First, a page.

As more and more Americans live in urban areas, the origin of their food increasingly is a mystery. Even rural residents have a difficult time tracking down their groceries' pedigree because so much of it now is grown or raised outside U.S. borders.

    Research has shown supermarket produce travels an average of 1,500 miles from farm to table, with some commodities originating from as far away as Asia. The American Farm Bureau Federation reports the United States will spend as much on food imports in 2005 as it receives for food exports. As much as 45% of the money spent on foreign food will go for fruits and vegetables, which explains why supermarket produce aisles are stocked with grapes from Chile, bananas from Ecuador and oranges from South Africa.

    This globalization of food production has eroded community ties to local farmers and regional cuisines -- a trend that aficionados of local and natural foods hope to reverse by promoting producers of artisanal, traditional and heirloom products." People now want food with a place, a face and a taste," King told United Press International. As consumers turn their attention away from the global market and seek out local, climate-specific foods, produce suppliers are moving to meet the needs of this booming niche market.

    Specialty Produce, a family owned supplier in San Diego, has noticed its customers -- mostly upscale restaurants -- are insisting on products grown within a 40-mile radius."They want seasonal and local. If it's a lemon, they want to know the kind of lemon, the farmer's name, where it was grown and something about the history," Roger Harrington, Specialty's manager, told UPI. According to the non-profit Slow Food Foundation for Biodiversity, 93% of American food-product diversity has been lost since 1900, which explains why consumers also are seeking out novel, diverse and rare foods.King, an advocate for small farms and farmer's markets in Kentucky, often sifts through local produce stalls in search of unusual products.

    On one such adventure, she happened upon a gaggle of roots that looked vaguely familiar. After chatting with the farmer, who was an expert in heirloom Appalachian vegetables, she learned the bundle of roots actually was sassafras, a hard-to-find native herb her father used to harvest in the winter and brew into tea." You just never see things like sassafras anymore. These type of food experiences enable us to rediscover who we are as families, communities, and as a nation," King said. This precipitous drop in food choices has spawned a renewed interest in new tastes and culinary experiences -- instead of iceberg lettuce, consumers want radicchio and Lolla Rossa. They are seeking out ringneck pheasant with cardoons instead of standard roast beef and potatoes. Such trends spell good news for small farmers, particularly those who sell directly to consumers through farm-delivery programs or farmers markets.

    U.S. Department of Agriculture data show interest in fresh, novelty produce has generated a dramatic proliferation of local farmer's markets. Since 1994, they have increased by 111%. Interest in promoting American culinary heritage also has boomed. The non-profit Slow Food USA was founded in 2000 and information on its Web site said the goal was to create "a robust, active movement that protects taste, culture and the environment as universal social values."

    Since its inception, the organization's membership has increased from 300 members to 13,000. Part of Slow Food's mission is to invigorate regional and seasonal culinary traditions. Toward that end, the group's been working to catalog, describe and publicize forgotten flavors and gastronomic products that are threatened by industrial standardization and large-scale distribution. These include California's crane melon, Vermont's gilfeather turnip, New Mexico's Navajo-Churro sheep and Washington state's Olympia native oyster. Ultimately, these endangered foods' fate will depend on consumer interest in experiencing their unique flavor.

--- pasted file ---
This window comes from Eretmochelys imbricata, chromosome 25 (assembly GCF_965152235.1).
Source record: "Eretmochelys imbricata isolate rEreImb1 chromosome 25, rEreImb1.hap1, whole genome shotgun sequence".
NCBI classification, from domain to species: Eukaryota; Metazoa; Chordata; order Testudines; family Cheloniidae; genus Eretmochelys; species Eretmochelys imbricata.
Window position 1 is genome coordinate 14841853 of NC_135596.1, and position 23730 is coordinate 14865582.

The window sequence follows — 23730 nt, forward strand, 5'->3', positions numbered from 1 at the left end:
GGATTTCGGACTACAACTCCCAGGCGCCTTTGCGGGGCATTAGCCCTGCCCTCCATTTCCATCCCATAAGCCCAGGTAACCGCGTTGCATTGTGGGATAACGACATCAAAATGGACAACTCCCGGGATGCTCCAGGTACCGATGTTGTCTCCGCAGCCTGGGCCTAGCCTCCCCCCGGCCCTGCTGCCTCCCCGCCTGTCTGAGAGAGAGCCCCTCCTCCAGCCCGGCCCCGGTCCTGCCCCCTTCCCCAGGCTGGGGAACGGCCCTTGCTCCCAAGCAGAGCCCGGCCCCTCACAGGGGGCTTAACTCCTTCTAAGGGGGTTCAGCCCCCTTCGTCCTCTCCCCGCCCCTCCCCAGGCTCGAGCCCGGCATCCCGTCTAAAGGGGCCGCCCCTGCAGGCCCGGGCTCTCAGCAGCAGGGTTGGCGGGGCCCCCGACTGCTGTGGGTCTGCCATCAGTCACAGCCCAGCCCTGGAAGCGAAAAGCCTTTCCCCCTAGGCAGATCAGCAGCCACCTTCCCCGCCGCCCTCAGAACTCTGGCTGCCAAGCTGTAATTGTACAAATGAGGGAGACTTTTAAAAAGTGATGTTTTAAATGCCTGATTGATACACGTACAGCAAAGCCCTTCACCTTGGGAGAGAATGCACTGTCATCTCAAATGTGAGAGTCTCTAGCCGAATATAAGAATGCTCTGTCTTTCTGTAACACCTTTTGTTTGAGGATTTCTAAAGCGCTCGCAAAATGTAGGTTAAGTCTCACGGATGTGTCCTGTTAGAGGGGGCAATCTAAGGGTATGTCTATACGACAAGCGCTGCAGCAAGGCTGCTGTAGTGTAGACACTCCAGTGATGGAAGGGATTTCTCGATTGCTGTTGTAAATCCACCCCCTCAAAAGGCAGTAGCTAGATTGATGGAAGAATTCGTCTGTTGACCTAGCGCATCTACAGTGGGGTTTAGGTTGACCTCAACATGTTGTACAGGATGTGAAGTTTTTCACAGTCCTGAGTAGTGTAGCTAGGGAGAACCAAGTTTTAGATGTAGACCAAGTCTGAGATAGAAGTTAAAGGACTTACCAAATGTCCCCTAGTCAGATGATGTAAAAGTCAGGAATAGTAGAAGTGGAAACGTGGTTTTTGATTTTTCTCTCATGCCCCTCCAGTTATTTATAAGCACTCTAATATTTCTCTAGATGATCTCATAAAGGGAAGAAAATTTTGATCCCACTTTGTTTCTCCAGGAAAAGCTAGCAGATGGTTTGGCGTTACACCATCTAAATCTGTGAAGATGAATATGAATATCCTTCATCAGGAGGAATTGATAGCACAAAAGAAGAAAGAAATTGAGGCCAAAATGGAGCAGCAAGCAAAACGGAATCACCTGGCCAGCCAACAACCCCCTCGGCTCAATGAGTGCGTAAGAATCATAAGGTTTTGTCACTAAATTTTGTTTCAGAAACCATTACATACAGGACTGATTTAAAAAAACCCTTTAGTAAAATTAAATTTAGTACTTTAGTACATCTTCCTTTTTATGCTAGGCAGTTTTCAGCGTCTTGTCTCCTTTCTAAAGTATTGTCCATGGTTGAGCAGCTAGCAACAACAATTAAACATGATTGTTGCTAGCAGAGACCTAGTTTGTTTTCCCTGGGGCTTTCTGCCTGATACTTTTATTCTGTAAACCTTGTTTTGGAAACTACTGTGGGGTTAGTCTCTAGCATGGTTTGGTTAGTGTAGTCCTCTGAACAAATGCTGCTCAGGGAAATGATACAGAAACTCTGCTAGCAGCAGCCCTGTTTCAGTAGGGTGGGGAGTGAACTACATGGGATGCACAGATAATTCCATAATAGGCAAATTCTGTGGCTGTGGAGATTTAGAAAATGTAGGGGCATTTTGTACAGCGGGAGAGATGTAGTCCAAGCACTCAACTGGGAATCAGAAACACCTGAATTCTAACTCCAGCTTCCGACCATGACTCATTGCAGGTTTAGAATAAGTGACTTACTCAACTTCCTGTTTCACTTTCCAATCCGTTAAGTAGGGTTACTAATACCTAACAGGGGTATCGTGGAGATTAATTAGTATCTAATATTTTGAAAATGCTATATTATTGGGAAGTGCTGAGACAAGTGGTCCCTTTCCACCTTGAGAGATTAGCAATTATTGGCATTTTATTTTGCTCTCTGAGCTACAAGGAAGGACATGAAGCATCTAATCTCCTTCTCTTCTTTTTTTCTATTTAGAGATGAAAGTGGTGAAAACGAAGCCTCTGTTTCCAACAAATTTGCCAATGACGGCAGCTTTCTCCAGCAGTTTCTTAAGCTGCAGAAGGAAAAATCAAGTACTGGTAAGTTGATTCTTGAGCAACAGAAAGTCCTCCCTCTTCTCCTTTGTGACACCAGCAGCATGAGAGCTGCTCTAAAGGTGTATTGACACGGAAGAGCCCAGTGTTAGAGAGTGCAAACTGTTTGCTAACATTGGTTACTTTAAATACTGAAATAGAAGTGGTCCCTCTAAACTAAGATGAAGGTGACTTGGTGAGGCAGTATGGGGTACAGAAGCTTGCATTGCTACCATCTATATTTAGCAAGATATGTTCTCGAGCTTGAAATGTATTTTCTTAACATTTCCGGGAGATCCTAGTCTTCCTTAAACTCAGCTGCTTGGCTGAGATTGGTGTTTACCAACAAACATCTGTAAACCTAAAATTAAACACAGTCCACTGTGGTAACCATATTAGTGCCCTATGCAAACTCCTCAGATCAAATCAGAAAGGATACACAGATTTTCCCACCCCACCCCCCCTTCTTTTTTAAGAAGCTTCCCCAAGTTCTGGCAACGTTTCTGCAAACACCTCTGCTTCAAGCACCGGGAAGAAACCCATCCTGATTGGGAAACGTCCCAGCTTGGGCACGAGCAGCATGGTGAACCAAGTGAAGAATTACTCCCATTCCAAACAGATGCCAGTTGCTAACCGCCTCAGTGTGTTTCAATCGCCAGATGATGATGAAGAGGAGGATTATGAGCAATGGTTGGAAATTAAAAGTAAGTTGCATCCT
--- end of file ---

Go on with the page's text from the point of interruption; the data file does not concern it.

Back at Mama's fish house, Hawaii's regional foods seem to be enjoying a renaissance. Fishermen bring in their daily catch to the kitchen, where it is filleted and served within a few hours. The sous chefs prep breadfruit, paholo fern, roasted kukui nut, and Maui onions for the evening rush. In the dining room, each plate meshes so perfectly with its surroundings that diners have no doubt they are just steps from the tropical Pacific in the very heart of Polynesia.

    K.L.Capozza covers environment and food issues for UPI Science News.
    Copyright 2005 by United Press International.

    * Comments:

    Post a Comment


    October 2002

    November 2002

    December 2002

    January 2003

    February 2003

    March 2003

    April 2003

    May 2003

    June 2003

    July 2003

    August 2003

    September 2003

    October 2003

    November 2003

    December 2003

    January 2004

    February 2004

    March 2004

    April 2004

    May 2004

    June 2004

    July 2004

    August 2004

    September 2004

    October 2004

    November 2004

    December 2004

    January 2005

    February 2005

    March 2005

    April 2005

    May 2005

    June 2005

    July 2005

    August 2005

    September 2005

    October 2005

    November 2005

    December 2005

    January 2006

    February 2006

    March 2006

    April 2006

    May 2006

    June 2006

    July 2006

    August 2006

    September 2006

    October 2006

    November 2006

    December 2006

    January 2007

    February 2007

    March 2007

    April 2007

    May 2007

    June 2007

    July 2007

    August 2007

    September 2007

    October 2007

    November 2007

    December 2007

    January 2008

    February 2008

    March 2008

    April 2008

    May 2008

    June 2008

    July 2008

    August 2008

    September 2008

    October 2008

    November 2008

    December 2008

    January 2009

    February 2009

    March 2009

    April 2009

    May 2009

    June 2009

    July 2009

    August 2009

    September 2009

    October 2009

    November 2009

    January 2010

    RSS Feed
    Alternative feed
    Contact Tevita


    Something new:

    Agrobiodiversity Weblog: For discussions of conservation and sustainable use of the genetic resources of crops, livestock and their wild relatives.  

    PestNet: For on-line information, advice and pest identification for the Pacific and beyond. Contact: Grahame Jackson.



    Pacific Mapper: For on-line mapping of point data over satellite images of the Pacific provided by Google Maps.



    DIVA-GIS: For free, easy-to-use software for the spatial analysis of biodiversity data.


    Locations of visitors to this page